Massey Cemetery, Jacksonville-Markham
Cemetery transcription by members of the Jacksonville Area Genealogical and Historical Society
As one gazes at the beautiful lawn at the southwest corner of the intersection of Massey Land and Mound Road in Jacksonville there is no visible indication of the burials there. About 1964 W. E. (Ted) Coates told this compiler that as a child he often saw tombstones standing at the location, then known as Massey Cemetery. Illinois Veterans' Commission records list the site as Massey Farm Cemetery.
The best known description of Massey Cemetery was written in 1903 by 77 year old Julia Wolcott Carter. A reprint of her description of the cemetery can be found on page 18 of the Jacksonville Journal Courier of Sunday, August 5, 1979. Mrs. Carter, wife of William Chauncey Carter, described the cemetery in this manner.
"My mother died a few days after the wedding (of two of my sisters on November 28th, 1832) and I have a dim vision of two little girls with older members of the family, standing in the bleak, cold wind around the open grave where all that was mortal of my dear mother was laid to rest. It was a spot out on the Mound road, west of town where a few of the early settlers here were buried, and was used in that way but a short time. It was never a public cemetery, and the graves were soon lost, but my mother and my sister will surely rise with all the other sleepers there when the angel of the resurrection shall come and call them forth."
* = No Stone Found
** = Soldier
Words in brackets [ ] or parenthesis ( )are not on stone.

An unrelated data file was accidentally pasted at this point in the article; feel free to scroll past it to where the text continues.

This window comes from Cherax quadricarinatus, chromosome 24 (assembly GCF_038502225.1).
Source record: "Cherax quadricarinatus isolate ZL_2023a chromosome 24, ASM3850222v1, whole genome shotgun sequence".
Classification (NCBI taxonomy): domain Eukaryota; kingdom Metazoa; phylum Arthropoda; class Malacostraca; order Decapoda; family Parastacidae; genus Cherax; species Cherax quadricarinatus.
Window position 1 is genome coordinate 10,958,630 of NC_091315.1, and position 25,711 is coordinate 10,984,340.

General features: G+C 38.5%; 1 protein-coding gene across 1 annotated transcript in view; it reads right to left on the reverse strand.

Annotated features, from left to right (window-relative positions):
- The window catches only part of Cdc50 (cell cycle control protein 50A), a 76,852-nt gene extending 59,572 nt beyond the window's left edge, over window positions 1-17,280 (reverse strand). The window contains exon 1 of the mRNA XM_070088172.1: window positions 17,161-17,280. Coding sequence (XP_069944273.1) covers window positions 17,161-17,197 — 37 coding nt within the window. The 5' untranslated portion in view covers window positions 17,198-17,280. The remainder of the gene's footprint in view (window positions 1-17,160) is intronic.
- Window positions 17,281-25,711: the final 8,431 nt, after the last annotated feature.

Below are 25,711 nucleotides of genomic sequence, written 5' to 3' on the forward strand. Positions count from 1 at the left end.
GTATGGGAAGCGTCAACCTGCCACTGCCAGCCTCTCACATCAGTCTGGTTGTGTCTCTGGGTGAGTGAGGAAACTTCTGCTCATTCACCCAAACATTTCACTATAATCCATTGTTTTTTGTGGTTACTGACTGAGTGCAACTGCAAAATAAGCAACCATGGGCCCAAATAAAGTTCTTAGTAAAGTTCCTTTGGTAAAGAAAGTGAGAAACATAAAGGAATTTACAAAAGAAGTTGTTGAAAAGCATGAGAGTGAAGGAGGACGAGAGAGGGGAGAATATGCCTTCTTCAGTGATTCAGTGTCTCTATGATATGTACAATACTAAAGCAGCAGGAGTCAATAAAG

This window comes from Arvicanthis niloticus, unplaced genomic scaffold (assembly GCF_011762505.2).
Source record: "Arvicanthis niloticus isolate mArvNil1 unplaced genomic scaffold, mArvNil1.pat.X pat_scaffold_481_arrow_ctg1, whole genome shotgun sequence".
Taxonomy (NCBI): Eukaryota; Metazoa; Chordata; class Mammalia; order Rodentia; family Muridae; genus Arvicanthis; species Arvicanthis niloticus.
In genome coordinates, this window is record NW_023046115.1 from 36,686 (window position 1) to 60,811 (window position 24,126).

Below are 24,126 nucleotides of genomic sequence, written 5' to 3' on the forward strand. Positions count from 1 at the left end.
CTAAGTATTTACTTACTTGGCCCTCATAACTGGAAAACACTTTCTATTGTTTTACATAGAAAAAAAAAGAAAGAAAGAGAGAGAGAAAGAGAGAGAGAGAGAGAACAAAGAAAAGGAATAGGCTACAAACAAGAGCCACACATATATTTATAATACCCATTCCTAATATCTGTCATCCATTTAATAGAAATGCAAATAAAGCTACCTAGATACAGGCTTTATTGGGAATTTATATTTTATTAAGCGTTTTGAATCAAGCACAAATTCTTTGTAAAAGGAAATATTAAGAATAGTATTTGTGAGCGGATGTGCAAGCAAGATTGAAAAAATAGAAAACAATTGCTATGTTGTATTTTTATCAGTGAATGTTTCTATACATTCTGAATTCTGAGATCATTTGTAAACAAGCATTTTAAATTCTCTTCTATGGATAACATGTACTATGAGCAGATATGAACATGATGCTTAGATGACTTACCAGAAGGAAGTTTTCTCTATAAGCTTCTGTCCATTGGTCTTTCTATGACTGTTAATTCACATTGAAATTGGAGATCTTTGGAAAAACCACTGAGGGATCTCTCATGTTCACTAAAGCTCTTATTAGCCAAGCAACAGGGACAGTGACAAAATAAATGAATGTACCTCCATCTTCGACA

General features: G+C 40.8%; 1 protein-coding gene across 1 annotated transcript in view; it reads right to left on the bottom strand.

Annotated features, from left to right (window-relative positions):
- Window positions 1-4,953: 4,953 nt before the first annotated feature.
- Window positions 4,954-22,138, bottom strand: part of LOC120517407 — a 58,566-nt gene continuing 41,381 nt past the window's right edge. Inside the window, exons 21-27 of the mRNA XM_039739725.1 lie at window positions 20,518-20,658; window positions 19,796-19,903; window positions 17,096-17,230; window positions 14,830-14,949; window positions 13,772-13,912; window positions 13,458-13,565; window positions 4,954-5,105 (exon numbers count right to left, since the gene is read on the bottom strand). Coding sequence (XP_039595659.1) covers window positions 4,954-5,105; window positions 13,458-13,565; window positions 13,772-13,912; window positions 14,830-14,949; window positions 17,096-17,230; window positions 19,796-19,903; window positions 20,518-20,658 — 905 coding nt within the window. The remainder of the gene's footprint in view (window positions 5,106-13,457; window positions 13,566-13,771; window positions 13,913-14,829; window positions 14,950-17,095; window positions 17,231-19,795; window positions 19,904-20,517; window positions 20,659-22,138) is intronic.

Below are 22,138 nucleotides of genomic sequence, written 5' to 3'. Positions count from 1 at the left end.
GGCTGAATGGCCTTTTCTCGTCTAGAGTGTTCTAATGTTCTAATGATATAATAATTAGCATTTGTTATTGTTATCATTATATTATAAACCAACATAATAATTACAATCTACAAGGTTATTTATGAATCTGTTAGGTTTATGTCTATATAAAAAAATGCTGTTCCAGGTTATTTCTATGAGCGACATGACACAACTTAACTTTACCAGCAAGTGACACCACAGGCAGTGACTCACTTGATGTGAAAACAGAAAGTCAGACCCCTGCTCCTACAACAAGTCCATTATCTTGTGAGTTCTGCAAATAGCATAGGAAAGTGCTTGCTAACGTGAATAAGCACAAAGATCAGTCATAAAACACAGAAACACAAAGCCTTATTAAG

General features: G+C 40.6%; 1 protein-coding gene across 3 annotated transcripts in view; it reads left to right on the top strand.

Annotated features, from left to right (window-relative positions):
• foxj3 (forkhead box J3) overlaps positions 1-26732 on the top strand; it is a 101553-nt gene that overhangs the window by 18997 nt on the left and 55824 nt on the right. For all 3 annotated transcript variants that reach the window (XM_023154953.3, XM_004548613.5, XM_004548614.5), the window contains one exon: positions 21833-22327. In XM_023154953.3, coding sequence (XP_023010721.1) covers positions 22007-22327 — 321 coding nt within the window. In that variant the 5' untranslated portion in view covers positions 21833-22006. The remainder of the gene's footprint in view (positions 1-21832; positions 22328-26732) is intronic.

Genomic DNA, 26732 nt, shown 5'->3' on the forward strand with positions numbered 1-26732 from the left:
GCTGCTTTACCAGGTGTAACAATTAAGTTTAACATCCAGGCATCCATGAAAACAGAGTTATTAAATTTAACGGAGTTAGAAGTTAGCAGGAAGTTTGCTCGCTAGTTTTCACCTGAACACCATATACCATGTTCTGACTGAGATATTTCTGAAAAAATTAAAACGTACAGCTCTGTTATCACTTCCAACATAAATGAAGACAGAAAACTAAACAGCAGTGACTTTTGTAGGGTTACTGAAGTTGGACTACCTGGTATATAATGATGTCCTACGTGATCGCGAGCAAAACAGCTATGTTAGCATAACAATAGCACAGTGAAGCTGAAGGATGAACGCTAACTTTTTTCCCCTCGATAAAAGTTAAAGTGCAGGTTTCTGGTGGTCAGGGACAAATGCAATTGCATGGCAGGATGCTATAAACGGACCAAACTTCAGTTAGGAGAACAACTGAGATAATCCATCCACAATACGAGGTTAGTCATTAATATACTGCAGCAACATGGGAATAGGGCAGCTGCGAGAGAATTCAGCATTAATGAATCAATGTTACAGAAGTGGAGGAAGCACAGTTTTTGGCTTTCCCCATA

|Name||Birth||Death||Other or Notes||Veteran?||Donated By||Obit?|
Jordan, James 15 Nov 1755 - 9 July 1835
(There is considerable evidence this man was known as John Jordan and "Father" Jordan. In the double log cabin of "Father" Jordan, the first Methodist society within the present limits of Jacksonville was formed on Oct. 17, 1821. The worshipers were segregated, the men in one room and the women and children in the other room. Rev. John Granville conducted the service from the area between the two rooms. On Oct. 3, 1971 the congregation of Centenary United Methodist Church dedicated a plaque commemorating the event. The plaque is embedded on the lawn of the Father Formaz Memorial Church of Our Saviour (Catholic) at the northeast corner of Brown and East State Streets. The church now occupies the site where the Jordan cabin originally stood. A Jacksonville historian, Ensley Moore, once chose the Jordan family as the topic of his column "Old Jackson-ville". He wrote, in part "In their historical accounts of this region, both Charles M. Eames and Dr. W. F. Short refer to Mr. Jordan as John. This was not his name, it was James Jordan Mr. Jordan was born November 15, 1755, and Mary, his wife, was born March 30, 1756. They presumably came from Virginia to South Carolina, for the first definite record of the family is at Union, S.C., about eighty miles from Charleston, where their son, John R., is known to have been born. From the Palmetto state the Jordans came to Golconda, Pope county, Illinois, where they remained a short time, and then went to near St. Charles, Missouri. The family came from there to Jacksonville, in 1822. Mr. And Mrs. Jordan were the parents of Jane, born 1784 (?); James M., born 1785; Mary, 1787; Sarah, 1790; Catherine, 1793; John R., 7914; Elizabeth, 1797, and William Scott, 1803. James died July 9, 1835, and Mary, his wife, died May 2, 1832.